We purchase winter goat care supplements from Valley Vet Supply. We prefer the selenium that comes in a paste form over the inject-able selenium. It is easy to administer and less likely to cause an overdose. The copper comes in capsules. Each capsule contains tiny rods of copper which are released into the goat’s system over a period of time. These are much harder to administer than the selenium paste. We have to load each copper capsule into a contraption called a bolus gun and then Suplimentsforce it down the goat’s throat so the capsule is deposited in their stomach without being chewed. When a goat chews the capsule the copper rods get broken and will not work properly. If this happens or if the goat spits out the capsule, we have to start over with another capsule. Administering supplements for winter goat care can be frustrating but when its finished and every goat has had her share, we feel confident that our herd will have a healthy kidding season when spring comes.

Preparing for kidding season is another important part of winter goat care. Our kidding will start a little early this year. Daisy will be the first to kid. She is due any day now. In the mean time we will be setting up our new video monitor so that we can see what is going on in the barn at night from the comfort of our cozy bed. In the past, when a goat was due to kid, Nate would get up every couple hours and go to the barn to First Kidscheck for signs of labor. Hopefully the video monitor will work out well and he won’t have to go out there in the freezing cold dark night! In addition to setting up the monitor, we will be stocking up on emergency milk replacer, puppy pads (which we put under the newborn kids while their mamma cleans them off), iodine to dip their navels, and treats for mamma goats to have after their labor is over.

Each of these chores is a labor of love because we know we are doing our very best to keep our goats healthy and happy. Like we always say, happy goats make great soaps!

Fall Leaves

autumnleavesHere in Duck River, Tennessee, we are having one of the most beautiful displays of fall leaves I can remember. The view from our back deck is a kaleidoscope of color. The oaks are showing their deep red, leathery foliage. The thin, crisp fall leaves of the maples turn bright yellow and orange while the poplars and sweet gums are covered in magnificent golden yellow fall leaves. Even the fiery red leaves of the sumacs add touch of beauty to this year’s fall splendor. The peak time to see fall leaves in Tennessee usually begins in mid to late October in East Tennessee, reaches into Middle Tennessee in early November, and spreads to West Tennessee by mid to late November.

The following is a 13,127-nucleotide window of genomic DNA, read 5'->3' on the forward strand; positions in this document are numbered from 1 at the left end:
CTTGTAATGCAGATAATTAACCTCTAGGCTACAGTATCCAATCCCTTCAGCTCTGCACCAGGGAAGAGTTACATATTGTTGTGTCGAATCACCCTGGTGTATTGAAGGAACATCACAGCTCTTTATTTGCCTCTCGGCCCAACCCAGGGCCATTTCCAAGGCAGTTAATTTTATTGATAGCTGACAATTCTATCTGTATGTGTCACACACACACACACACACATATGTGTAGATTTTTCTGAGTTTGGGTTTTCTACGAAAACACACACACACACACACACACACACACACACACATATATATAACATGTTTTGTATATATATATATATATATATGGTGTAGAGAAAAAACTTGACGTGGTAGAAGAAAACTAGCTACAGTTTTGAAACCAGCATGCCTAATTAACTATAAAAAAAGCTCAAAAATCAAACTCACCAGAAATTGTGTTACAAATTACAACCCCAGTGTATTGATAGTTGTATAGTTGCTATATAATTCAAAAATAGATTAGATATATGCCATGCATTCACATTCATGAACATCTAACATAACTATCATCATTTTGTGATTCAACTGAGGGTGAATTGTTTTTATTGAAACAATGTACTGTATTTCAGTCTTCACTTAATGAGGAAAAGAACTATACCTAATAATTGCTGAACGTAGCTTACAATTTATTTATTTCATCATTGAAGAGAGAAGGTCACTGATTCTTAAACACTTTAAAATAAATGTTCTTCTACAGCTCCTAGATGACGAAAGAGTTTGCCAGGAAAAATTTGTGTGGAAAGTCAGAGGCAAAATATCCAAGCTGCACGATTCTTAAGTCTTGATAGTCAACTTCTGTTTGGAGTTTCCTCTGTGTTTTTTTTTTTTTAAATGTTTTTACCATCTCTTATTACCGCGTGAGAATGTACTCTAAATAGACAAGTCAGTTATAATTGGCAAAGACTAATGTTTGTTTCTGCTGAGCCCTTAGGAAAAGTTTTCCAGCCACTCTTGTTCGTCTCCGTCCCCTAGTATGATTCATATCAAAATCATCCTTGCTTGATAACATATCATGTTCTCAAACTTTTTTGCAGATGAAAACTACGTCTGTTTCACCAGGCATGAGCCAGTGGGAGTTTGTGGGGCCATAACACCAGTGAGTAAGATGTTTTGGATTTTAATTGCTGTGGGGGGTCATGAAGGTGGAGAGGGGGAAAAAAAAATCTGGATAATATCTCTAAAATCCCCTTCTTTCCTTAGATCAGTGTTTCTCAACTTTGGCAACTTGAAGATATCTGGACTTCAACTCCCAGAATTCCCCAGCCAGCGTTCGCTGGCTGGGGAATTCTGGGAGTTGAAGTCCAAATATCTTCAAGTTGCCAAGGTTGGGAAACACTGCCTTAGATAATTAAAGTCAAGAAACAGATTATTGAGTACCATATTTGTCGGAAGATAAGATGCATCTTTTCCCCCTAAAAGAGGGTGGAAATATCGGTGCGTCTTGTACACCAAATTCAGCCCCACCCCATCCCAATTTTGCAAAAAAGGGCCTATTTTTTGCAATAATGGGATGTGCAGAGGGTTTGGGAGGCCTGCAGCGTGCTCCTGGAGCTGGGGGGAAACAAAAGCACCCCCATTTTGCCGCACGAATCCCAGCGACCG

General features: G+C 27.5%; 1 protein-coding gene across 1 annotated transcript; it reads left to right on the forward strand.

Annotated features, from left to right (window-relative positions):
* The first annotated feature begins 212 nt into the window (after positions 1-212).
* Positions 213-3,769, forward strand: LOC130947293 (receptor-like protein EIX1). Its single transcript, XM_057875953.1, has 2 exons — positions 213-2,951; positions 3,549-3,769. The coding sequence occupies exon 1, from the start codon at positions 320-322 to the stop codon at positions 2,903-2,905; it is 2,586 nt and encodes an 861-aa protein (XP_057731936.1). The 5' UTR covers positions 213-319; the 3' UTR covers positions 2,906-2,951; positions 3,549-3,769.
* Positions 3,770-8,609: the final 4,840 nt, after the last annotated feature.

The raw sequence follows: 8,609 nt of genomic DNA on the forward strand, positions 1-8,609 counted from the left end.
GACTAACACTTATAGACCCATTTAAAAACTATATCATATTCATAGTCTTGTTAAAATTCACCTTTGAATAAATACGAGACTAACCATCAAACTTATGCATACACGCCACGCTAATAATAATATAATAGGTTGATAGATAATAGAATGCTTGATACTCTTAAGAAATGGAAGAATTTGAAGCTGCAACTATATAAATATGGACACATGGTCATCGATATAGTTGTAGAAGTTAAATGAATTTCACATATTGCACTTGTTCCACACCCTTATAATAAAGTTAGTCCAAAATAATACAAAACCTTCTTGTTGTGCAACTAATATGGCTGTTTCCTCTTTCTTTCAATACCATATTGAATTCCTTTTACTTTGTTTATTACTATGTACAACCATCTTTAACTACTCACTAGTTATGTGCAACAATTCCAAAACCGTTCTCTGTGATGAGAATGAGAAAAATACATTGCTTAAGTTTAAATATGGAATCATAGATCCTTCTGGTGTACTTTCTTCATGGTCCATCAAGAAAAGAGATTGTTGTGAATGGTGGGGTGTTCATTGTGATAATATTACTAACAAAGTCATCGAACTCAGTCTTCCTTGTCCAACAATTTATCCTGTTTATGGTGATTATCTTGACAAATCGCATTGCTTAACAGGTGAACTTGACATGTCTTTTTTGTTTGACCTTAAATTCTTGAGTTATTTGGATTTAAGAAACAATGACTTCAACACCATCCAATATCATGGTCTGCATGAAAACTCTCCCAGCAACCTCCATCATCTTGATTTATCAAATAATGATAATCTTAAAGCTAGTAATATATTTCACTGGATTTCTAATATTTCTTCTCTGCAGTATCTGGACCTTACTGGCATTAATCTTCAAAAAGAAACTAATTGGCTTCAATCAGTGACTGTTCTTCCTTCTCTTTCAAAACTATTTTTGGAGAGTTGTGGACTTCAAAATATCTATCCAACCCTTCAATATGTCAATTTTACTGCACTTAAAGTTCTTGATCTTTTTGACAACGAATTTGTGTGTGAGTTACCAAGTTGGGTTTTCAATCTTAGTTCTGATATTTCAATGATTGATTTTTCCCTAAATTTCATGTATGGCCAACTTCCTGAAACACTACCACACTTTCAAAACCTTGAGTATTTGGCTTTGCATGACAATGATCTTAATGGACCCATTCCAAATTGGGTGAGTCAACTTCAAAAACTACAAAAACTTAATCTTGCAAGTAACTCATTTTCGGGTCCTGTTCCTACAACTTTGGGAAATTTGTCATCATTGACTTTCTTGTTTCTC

Fall Leaves 1While we are enjoying the scenic views this autumn, our goats are loving it because fall leaves are a prized treat. They spend hours each day hoovering up as many leaves as possible. Dried hardwood leaves are a wonderful source of nutrition for goats because they are loaded with many deep-earth minerals like carbon, calcium, silicon, potassium, and trace elements. However, some fall leaves are toxic to goats, especially wilted cherry and azalea leaves. Even a small amount of these poisonous plants can be fatal to goats. Luckily we do not have any azalea bushes and the few cherry trees on our property are out of range. The most abundant hardwoods growing in and around our pasture are white and red oaks, silver maples, hickories, sweet gums, and poplars. We also have a few pines and cedars which make good winter snacks for our herd. It would be awesome if we could rely on our goats to keep the fall leaves from piling up in our front yard. But unfortunately our goats can’t keep up with the huge amount of leaves that fall in our yard each autumn.

Wet Goats 1If it rains on the fallen leaves, the goats refuse to eat them. Contrary to popular lore goats are picky little creatures, as they should be. Too much water in their diet can cause them to become bloated, which is a dangerous condition that can result in death. We’ve had quite a bit of rain lately and there’s nothing our goats hate more than getting wet. They don’t seem to mind the fog or misty fall mornings but as soon as a single drop of real rain hits the ground the entire herd heads for the barn as fast as possible. They will camp out in the barn all day long if it is raining. As soon as the rain stops the goats will come outside again but they will not eat soggy hay nor will they eat the wet fall leaves.